Lord, Teach Us to Pray

ELDER NEIL PHELAN JR.

APRIL 1994

LORD, TEACH US TO PRAY

 "And it came to pass, that, as he was praying in a certain place, when he ceased, one of his disciples said unto him, Lord, teach us to pray, as John also taught his disciples."  Luke 11:1. 

There are two ways of receiving instruction; one, by being told; the other, by watching someone else.  The latter is the simpler and surer way.  How better could the disciples have learned to pray than by watching how Jesus prayed as He was down here surrounded by our same circumstances, trials and temptations for "in the days of his flesh, when he had offered up prayers and supplications with strong crying and tears unto him that was able to save him from death, and was heard in that he feared; though he were a Son, yet learned he obedience by the things which he suffered" Heb 5:7-8  We may forget that even Jesus found comfort, consolation, and fellowship with the Father as he prayed; for our text is taken "as he was praying". 

And how it seems His heart yearned for this place, this "certain place".  It must have been a special place for our Lord; it must have been His "Bower of prayer".

Yes, Jesus prayed!  The King of Kings; the Lord of Lords; the creator of all things; prayed to the Father. And who could better teach us to pray than one who could say "Father, I thank thee that thou hast heard me.  And I knew that thou hearest me always".

As an obedient son, Jesus was in constant fellowship and communion with His Father.  Prayer is communication with God.  For us it is a Holy language, ordained of God, for the sole purpose of spanning a gap between the lips of sinners and the ears of Holiness.  In one sense, it may be observed as a telephone cable between the corruption of earth to the portals of Glory.  But it also should be appreciated as a mode of communication between a righteous and loving Father and His not yet perfected children.  Even here, relationships are molded, experienced and enjoyed by proper communication. Without proper communication, the best of efforts produce only marginal relationships.  Communication brings minds and hearts together and lives are experienced and shared.  How true we observe this as we commune with our heavenly father. When we feel alienated from God, lonely and forsaken we should ask "how has my prayer life been?"  It was at these times, that David searched for companionship with God in prayer and would cry "Hear my prayer, O Lord, and let my cry come unto thee. Hide not thy face from me in the day when I am in trouble; incline thine ear unto me: in the day when I call answer me speedily." Psalm 102:1,2.  Earthly communication gaps are not the only ones we need to concern ourselves with  as we observe the necessity of prayer in the life of our Lord.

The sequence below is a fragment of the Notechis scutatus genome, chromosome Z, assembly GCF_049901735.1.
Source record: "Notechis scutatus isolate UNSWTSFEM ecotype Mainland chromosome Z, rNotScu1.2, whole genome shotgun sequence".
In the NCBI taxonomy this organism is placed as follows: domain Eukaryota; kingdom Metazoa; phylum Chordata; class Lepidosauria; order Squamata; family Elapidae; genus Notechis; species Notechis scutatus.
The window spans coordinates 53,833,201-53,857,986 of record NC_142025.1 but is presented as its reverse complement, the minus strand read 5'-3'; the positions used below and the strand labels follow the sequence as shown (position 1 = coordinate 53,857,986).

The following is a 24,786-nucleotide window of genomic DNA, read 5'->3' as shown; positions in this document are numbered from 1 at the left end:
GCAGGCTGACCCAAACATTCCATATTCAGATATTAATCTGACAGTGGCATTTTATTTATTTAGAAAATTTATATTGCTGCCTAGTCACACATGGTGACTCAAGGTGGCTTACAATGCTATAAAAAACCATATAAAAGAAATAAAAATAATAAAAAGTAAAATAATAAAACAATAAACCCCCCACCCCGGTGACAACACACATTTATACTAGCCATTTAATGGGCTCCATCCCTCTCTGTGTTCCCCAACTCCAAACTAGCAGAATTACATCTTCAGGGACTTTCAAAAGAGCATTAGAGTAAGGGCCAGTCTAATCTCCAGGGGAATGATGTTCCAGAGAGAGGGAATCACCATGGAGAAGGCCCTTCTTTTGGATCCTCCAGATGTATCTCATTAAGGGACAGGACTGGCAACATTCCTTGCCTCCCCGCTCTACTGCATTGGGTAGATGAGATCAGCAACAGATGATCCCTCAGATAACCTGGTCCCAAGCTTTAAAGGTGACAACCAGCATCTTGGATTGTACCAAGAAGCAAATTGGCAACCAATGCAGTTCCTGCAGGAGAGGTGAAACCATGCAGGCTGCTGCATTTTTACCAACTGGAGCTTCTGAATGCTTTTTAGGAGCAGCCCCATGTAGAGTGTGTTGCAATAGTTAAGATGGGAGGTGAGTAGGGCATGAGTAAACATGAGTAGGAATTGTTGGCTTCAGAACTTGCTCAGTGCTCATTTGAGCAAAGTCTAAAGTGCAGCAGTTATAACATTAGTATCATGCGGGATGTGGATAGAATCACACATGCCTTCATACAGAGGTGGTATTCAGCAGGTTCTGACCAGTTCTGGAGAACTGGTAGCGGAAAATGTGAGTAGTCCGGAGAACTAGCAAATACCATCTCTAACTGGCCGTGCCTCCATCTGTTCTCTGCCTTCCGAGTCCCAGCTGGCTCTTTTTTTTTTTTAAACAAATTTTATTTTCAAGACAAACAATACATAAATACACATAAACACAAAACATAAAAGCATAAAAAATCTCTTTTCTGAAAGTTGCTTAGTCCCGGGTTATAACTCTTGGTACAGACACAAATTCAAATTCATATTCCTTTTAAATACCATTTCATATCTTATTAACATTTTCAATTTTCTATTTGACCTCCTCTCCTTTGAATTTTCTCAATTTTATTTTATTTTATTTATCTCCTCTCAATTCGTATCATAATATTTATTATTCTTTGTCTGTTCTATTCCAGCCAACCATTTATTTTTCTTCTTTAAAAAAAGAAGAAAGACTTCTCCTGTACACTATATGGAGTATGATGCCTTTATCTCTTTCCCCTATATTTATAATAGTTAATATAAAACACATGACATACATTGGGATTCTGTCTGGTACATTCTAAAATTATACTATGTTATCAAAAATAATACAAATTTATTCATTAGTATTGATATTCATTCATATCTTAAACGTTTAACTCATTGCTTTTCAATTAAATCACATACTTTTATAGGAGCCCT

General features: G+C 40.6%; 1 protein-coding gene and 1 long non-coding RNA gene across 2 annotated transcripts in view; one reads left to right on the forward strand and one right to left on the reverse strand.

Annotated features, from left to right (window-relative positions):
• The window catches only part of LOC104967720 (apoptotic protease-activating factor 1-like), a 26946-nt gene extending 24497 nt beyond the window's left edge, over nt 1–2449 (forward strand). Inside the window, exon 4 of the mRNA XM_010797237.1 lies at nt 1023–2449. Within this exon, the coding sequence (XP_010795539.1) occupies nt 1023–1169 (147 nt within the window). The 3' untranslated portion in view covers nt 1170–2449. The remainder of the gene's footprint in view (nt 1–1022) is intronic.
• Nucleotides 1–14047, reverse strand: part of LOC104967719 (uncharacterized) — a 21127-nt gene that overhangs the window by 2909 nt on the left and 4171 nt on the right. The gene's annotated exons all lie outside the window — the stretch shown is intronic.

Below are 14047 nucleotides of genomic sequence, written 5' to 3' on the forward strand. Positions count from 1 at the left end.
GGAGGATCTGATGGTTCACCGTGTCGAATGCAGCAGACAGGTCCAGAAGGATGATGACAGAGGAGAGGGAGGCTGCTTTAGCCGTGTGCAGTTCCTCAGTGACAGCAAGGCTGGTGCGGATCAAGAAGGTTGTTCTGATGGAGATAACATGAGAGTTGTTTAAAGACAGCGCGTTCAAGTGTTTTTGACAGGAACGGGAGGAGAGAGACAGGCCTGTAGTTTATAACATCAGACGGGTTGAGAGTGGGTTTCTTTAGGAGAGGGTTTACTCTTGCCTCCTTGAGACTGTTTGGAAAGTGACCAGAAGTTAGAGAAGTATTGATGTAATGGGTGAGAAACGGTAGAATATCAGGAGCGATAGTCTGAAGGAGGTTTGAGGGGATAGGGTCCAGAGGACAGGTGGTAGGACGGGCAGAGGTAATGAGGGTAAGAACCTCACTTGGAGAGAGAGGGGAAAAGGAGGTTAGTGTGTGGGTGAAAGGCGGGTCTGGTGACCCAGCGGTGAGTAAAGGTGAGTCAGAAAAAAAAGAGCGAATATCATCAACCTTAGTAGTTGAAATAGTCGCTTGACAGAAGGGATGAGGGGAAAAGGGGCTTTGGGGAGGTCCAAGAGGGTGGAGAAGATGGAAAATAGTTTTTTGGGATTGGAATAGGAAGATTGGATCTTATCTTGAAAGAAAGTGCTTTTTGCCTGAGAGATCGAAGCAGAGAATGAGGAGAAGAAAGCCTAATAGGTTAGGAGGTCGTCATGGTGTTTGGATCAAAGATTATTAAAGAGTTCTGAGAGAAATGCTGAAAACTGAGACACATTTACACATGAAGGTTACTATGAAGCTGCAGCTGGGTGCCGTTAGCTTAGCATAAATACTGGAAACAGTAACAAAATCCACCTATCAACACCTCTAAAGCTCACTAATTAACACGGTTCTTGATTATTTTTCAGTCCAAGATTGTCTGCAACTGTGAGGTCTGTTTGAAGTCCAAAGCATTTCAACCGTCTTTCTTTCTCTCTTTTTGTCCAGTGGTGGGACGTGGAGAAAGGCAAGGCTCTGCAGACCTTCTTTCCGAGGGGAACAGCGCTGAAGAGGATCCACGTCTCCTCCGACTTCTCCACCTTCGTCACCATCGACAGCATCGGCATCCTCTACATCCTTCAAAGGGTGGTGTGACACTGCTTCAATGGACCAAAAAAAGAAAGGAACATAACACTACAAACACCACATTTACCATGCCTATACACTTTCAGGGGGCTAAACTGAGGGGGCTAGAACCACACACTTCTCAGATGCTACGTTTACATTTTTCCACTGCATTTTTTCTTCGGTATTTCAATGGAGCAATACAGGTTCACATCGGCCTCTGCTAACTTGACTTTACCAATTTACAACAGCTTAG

Prayer is also a mode of worship.  As the scriptures teach, it can and should be practiced both collectively and privately, but never for show.  Job worshiped in prayer when he received the news of his children's death and the loss of his possessions "Then Job arose, and rent his mantle, and shaved his head, and fell down upon the ground, and worshipped".  This is the proper response to bad news and tribulation.  Jacob worshiped in prayer with his son Joseph and his two grandchildren, Ephraim and Manasseh "By faith Jacob, when he was a dying, blessed both the sons of Joseph; and worshipped, leaning upon the top of his staff'-Heb11:21 (Gen.48:12-16).  What an example of worship for parents and grandparents.

Prayer was an integral part of Jesus' life.  The first four books of the New Testament are replete with this testimony: Jesus prayed!  We find him praying at his baptism "Now when all the people were baptized, it came to pass, that Jesus also being baptized, and praying, the heaven was opened, And the Holy Ghost descended in a bodily shape like a dove upon him, and a voice came from heaven, which said, Thou art my beloved Son; in thee I am well pleased. -Luke 3:21,22.

He prayed in a solitary place after performing many miracles and before preaching "And in the morning, rising up a great while before day, he went out, and departed into a solitary place, and there prayed."- Mark 1:35.

     He withdrew himself from the world and prayed for strength as an escape from popularity "But so much the more went there a fame abroad of him: and great multitudes came together to hear, and to be healed by him of their infirmities. And he withdrew himself into the wilderness, and prayed." -Luke 5:15,16.

     He prayed with his disciples as He does with us today "And it came to pass, as he was alone praying, his disciples were with him: and he asked them, saying, Whom say the people that I am?" Luke 9:18. 

     He took Peter, John and James to a mountain top for the sole purpose of praying "And it came to pass about an eight days after these sayings, he took Peter and John and James, and went up into a mountain to pray.  And as he prayed, the fashion of his countenance was altered, and his raiment was white and glistering."-Luke 9:28,29.